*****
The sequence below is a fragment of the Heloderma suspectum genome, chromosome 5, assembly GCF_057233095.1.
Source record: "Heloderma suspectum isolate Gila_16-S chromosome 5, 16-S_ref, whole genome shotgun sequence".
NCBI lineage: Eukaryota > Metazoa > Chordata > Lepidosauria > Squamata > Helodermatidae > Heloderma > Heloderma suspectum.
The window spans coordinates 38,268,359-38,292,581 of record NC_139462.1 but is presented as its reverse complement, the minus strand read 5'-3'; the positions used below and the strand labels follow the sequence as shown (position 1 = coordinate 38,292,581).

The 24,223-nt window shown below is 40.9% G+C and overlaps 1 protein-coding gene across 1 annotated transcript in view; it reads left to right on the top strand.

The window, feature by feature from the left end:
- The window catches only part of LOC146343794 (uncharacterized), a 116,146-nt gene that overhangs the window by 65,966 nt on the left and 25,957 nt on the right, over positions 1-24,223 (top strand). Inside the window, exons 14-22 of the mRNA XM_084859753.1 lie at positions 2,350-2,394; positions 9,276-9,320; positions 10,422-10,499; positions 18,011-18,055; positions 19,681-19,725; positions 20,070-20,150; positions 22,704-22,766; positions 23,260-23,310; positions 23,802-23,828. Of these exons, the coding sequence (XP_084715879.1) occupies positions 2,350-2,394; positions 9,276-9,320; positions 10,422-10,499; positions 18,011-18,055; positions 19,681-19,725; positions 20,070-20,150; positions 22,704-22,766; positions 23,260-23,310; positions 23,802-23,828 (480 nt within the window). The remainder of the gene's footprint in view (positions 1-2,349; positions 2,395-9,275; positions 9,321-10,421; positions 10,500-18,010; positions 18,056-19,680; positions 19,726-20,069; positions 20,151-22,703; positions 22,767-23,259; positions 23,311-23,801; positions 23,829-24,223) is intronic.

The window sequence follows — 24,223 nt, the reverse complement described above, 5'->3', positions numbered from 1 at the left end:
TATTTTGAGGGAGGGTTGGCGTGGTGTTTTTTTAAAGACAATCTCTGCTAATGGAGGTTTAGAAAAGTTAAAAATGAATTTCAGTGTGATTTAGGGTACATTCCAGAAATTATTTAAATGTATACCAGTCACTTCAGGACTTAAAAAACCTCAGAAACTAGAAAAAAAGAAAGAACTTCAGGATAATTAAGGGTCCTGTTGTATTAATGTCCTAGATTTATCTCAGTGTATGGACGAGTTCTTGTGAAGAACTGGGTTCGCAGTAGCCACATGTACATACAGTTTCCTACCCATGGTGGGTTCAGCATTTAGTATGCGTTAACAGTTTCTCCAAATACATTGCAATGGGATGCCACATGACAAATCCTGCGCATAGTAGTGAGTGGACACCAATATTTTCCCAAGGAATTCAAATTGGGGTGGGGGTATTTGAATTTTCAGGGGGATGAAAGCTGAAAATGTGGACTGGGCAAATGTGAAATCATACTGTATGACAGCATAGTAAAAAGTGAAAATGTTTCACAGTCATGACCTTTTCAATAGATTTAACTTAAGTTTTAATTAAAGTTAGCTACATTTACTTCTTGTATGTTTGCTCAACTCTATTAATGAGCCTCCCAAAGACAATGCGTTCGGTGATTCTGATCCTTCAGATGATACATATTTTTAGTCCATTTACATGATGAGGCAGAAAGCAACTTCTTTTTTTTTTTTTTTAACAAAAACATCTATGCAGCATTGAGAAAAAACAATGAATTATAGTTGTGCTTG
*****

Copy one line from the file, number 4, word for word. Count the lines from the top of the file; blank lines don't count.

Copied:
The window spans coordinates 38,268,359-38,292,581 of record NC_139462.1 but is presented as its reverse complement, the minus strand read 5'-3'; the positions used below and the strand labels follow the sequence as shown (position 1 = coordinate 38,292,581).